Promoting products or services by advertising and other forms of
propaganda ("Advertising Behavior") has always being
crucial for emerging retail brands to build their brand image,
increase sales and secure market share. It is not rare for
authorities in China to challenge retailers for improper
Advertising Behavior, but how many of the retail market players
have bothered to watch their steps in the various ways of
conducting advertisements and propaganda in China?
Given that the rules governing Advertising Behavior are
scattered in different laws and regulations, retailers in China,
especially multinational retail brands, always find it difficult to
see the whole picture of what they ought to do or not to do and
where they may cross the line. The following Dos and Don'ts,
which are summarized based on detailed requirements under the
various relevant PRC laws and regulations and developed from our
previous experience, could be of some helpful guidance for
retailers in China:
Ensure the contents of your advertisements are true, accurate,
lawful, authentic, clearly indicated, definite and recognizable as
use formal, standard language, use Chinese as the primary
language and foreign languages as the secondary language;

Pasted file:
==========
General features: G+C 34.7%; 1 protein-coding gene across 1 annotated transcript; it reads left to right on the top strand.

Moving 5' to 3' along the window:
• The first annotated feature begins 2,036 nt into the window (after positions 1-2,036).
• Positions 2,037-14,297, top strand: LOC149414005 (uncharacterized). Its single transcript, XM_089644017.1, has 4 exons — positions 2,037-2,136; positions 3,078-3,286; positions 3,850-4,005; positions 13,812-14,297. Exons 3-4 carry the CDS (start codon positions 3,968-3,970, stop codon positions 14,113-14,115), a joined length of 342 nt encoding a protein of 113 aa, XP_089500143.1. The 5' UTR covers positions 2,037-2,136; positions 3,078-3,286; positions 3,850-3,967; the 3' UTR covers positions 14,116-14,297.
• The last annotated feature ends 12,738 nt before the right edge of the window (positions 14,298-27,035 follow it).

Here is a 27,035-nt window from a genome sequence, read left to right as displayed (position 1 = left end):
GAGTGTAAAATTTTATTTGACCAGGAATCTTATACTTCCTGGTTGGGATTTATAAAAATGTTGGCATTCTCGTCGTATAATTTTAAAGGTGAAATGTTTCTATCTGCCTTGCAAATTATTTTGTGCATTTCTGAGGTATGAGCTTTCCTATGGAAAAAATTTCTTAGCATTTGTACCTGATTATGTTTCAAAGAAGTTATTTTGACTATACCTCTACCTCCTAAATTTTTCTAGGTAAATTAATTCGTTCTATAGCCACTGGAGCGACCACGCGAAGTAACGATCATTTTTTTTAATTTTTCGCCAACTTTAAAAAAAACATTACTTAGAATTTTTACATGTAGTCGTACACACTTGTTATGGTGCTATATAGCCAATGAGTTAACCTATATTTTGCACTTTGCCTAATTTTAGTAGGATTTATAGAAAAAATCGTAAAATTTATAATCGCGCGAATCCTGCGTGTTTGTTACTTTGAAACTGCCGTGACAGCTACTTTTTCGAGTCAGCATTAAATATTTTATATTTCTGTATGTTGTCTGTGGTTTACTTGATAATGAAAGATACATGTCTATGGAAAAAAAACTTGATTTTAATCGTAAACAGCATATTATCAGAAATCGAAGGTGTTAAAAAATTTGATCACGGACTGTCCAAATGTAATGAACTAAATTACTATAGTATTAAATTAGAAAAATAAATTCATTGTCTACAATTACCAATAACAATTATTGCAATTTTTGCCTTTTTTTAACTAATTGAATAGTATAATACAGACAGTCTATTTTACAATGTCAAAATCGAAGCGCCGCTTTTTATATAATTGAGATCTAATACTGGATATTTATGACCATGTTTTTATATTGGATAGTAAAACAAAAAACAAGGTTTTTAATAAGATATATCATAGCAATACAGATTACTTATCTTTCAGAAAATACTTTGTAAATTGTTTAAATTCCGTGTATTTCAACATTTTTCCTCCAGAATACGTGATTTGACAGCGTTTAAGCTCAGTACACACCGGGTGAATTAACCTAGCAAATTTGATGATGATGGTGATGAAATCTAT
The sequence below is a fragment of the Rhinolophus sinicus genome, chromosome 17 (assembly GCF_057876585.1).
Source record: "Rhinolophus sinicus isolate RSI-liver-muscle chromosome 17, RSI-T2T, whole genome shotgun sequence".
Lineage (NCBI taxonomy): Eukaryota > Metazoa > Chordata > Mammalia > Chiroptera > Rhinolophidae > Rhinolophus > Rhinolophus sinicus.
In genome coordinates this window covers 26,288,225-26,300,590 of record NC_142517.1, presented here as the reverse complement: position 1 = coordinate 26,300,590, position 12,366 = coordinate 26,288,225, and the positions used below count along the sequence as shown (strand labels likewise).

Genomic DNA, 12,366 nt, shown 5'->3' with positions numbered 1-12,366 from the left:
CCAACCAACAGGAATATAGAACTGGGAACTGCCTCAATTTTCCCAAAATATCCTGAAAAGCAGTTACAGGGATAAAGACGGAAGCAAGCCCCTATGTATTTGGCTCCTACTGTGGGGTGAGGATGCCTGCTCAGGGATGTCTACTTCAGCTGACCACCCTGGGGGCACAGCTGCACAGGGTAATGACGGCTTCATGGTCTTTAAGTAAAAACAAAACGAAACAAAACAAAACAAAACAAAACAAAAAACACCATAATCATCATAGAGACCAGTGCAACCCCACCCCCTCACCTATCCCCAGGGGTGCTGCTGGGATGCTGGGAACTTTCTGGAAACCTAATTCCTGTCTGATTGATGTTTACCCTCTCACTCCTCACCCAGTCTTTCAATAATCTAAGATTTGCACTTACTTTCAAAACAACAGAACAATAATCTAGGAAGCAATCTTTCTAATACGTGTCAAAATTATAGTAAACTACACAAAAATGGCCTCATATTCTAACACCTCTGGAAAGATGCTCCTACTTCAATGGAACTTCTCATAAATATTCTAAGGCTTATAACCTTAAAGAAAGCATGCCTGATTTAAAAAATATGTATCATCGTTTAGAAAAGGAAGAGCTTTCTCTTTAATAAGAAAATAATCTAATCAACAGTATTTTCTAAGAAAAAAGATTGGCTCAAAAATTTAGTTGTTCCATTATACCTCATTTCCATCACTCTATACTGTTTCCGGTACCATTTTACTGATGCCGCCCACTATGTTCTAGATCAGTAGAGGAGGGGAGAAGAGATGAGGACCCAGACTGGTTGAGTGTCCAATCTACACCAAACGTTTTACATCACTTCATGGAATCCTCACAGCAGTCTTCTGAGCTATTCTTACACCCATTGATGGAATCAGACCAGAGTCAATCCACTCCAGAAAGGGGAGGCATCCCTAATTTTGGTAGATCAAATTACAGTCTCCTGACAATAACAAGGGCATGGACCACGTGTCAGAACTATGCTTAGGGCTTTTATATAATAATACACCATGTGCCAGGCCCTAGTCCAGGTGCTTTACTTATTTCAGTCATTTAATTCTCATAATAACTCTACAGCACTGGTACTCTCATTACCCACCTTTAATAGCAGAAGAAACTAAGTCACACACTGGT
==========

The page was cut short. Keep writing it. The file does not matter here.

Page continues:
be ready to provide reasonable bases for the advertising claims
before they are disseminated; and
obtain prior approval from up-stream sellers for the use of any
information or description of their products.
Avoid making false or misleading advertisements, including any
of the following behaviors:
Deceive the consumers with non-existent facts
Exaggerate the content of the advertisement so as to make them
inconsistent with the facts
Deliberately omitting key information in representations or
when quoting supporting evidence
Using ambiguous language
Publishing advertisements in the form of news reports, or
expert and consumer interviews
Fail to provide appropriate reference objects
Making false propaganda on commodity prices and market
information and damaging the interests of competitors
Making direct comparisons with competitors' products in the
form of commercial defamation
Plagiarizing or imitating a competitor's advertising
Do not include any content that is expressly prohibited by law
in your advertisement, such as (i) words indicating something is of
national level, the highest grade or the best, (ii) the national
flag, national emblem or national anthem and (iii) contents that
compromise public order or social customs.
The content of this article is intended to provide a general
guide to the subject matter. Specialist advice should be sought
about your specific circumstances.
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